12
  • 3 Stars
    1
  • 2 Stars
    2
  • 1 Stars
    1

Performance

  • 4.5 out of 5 stars
  • 5 Stars
    69
  • 4 Stars
    16
  • 3 Stars
    4
  • 2 Stars
    1
  • 1 Stars
    1

Story

  • 4.5 out of 5 stars
  • 5 Stars
    74
  • 4 Stars
    12
  • 3 Stars
    1
  • 2 Stars
    1
  • 1 Stars
    2
Sort by:
  • Overall
    5 out of 5 stars
  • Performance
    5 out of 5 stars
  • Story
    5 out of 5 stars

Important contribution to Title IX discussion

Would you listen to Unwanted Advances again? Why?

The argument is well thought out and corroborated by close analysis of several Title IX cases

What other book might you compare Unwanted Advances to and why?

"Unlearning Liberty" by Greg Lukianoff -- also available as an audiobook. They both confront the issue of free speech as well as government and administrative overreach on America's campuses.

Which scene was your favorite?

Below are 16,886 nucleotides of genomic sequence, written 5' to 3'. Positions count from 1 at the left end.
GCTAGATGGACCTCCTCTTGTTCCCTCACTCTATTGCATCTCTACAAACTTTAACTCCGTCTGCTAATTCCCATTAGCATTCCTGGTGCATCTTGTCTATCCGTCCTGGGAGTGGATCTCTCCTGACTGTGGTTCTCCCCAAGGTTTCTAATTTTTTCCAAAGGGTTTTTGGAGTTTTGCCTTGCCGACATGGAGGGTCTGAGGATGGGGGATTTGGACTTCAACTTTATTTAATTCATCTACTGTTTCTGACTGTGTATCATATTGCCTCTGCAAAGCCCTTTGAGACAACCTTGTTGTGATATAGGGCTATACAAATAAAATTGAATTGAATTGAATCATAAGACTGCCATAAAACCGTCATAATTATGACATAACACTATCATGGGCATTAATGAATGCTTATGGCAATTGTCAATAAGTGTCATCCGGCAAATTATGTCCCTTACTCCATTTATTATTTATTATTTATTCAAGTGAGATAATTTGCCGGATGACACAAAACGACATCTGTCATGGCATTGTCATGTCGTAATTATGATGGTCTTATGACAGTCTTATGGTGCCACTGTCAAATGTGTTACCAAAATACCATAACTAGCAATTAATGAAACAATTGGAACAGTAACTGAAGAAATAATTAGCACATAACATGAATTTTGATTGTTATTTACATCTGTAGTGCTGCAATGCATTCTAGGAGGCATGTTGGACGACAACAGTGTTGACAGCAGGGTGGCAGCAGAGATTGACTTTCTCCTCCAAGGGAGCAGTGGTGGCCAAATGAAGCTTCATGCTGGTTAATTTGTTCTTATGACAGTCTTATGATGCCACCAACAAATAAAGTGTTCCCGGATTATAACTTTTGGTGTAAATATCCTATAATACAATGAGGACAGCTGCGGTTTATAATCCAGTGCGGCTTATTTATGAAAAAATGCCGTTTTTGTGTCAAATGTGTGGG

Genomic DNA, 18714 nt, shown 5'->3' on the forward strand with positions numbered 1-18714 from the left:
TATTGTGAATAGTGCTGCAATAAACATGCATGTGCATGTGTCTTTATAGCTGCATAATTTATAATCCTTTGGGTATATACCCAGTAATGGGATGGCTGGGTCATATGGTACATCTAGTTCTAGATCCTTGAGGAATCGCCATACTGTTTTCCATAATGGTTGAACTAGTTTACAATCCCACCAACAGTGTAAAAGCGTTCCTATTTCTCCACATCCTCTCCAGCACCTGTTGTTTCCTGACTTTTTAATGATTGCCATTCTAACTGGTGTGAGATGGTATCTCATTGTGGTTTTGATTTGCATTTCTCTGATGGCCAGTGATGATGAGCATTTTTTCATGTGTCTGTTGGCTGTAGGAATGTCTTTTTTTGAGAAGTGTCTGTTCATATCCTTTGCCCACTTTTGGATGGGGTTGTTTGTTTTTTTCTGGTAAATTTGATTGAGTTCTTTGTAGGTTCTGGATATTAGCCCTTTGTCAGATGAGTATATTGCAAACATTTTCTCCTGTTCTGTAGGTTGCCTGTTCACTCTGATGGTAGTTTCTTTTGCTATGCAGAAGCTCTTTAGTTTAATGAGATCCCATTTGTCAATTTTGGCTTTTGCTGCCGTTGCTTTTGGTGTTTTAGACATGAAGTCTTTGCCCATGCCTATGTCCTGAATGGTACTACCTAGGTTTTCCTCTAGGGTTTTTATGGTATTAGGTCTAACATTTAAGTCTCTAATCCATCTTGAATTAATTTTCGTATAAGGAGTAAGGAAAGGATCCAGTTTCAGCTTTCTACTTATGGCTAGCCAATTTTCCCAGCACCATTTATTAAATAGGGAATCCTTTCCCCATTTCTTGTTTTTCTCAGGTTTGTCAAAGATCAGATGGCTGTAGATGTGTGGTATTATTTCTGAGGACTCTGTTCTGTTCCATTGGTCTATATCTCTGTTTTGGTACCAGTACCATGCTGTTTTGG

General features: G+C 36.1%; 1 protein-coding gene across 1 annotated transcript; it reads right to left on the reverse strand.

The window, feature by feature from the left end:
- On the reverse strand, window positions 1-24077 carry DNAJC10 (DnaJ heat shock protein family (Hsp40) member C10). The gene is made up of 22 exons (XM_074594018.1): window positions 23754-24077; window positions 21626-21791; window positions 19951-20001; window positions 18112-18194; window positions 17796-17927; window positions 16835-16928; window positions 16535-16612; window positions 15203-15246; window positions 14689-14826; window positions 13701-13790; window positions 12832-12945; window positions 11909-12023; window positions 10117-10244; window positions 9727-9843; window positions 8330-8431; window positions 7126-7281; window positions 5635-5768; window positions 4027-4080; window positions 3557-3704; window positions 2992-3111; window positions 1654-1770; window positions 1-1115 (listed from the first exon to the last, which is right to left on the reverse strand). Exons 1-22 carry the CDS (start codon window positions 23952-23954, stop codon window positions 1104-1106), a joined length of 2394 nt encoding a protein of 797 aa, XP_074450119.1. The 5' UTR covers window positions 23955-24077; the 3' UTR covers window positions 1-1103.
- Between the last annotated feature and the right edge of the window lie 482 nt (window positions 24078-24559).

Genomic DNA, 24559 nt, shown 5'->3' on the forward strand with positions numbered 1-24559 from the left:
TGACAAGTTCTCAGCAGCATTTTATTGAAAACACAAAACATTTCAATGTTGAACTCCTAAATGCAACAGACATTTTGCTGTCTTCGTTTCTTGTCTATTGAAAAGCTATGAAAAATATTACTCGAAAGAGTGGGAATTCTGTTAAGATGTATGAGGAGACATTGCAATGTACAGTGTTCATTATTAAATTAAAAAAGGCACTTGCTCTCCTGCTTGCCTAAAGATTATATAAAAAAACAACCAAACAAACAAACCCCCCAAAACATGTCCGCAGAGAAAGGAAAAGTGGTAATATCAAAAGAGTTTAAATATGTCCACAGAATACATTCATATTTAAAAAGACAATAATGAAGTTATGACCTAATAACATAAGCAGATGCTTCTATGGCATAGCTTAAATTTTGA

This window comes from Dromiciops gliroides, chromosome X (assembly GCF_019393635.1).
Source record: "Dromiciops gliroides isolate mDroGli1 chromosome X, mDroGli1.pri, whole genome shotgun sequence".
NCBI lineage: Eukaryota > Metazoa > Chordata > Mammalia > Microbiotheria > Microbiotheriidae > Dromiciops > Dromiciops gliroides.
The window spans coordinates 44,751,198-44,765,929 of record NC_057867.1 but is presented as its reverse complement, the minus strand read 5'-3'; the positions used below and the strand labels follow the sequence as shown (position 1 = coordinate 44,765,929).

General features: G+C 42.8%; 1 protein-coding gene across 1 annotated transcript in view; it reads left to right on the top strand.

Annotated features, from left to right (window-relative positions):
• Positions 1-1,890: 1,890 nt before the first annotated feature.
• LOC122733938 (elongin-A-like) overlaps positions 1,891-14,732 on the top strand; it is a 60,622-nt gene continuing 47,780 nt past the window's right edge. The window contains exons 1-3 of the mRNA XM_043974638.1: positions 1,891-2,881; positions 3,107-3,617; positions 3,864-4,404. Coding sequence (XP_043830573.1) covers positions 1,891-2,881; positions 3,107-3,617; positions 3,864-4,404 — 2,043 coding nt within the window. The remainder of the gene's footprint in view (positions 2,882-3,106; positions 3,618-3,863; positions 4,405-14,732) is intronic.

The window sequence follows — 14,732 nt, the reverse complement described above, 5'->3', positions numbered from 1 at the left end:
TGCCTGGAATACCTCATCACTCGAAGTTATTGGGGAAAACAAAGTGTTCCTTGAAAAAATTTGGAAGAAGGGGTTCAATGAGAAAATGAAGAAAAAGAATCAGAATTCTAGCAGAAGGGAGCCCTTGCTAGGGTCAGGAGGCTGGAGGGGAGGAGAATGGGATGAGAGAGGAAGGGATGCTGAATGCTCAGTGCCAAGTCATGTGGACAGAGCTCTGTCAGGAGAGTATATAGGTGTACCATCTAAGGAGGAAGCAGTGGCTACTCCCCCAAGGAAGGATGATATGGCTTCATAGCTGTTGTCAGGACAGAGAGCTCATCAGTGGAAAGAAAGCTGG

As a work of nonfiction this question isn't relevant

Any additional comments?

This book offers a refreshing perspective to a troubling issue plaguing American universities. Her methodology is scholarly, providing close readings of several Title IX cases and detailing why we need to be concerned about the way sex is being policed in our universities. The broader implications for society at large are clear. I think this book will have a long shelf life and is a must read for anyone interested in Title IX, regardless of their politics.

3 of 3 people found this review helpful

  • Overall
    5 out of 5 stars
  • Performance
    5 out of 5 stars
  • Story
    5 out of 5 stars

Essential Reading

There are a number of books anyone wanting to engage in an intelligent conversation about sexual and gender politics should read. This is one of them.

1 of 1 people found this review helpful

  • Overall
    5 out of 5 stars
  • Performance
    5 out of 5 stars
  • Story
    5 out of 5 stars

Argument is Compelling

Would you recommend this audiobook to a friend? If so, why?

Yes, clear, concise and led to compulsive listening! While I don't agree with Kipnis and her point of view, as an academic, I defend her right to have academic freedom.

What other book might you compare Unwanted Advances to and why?

Similar to Missoula by Jon Krakauer, both books are about higher education and mismanagement of sexual assault cases.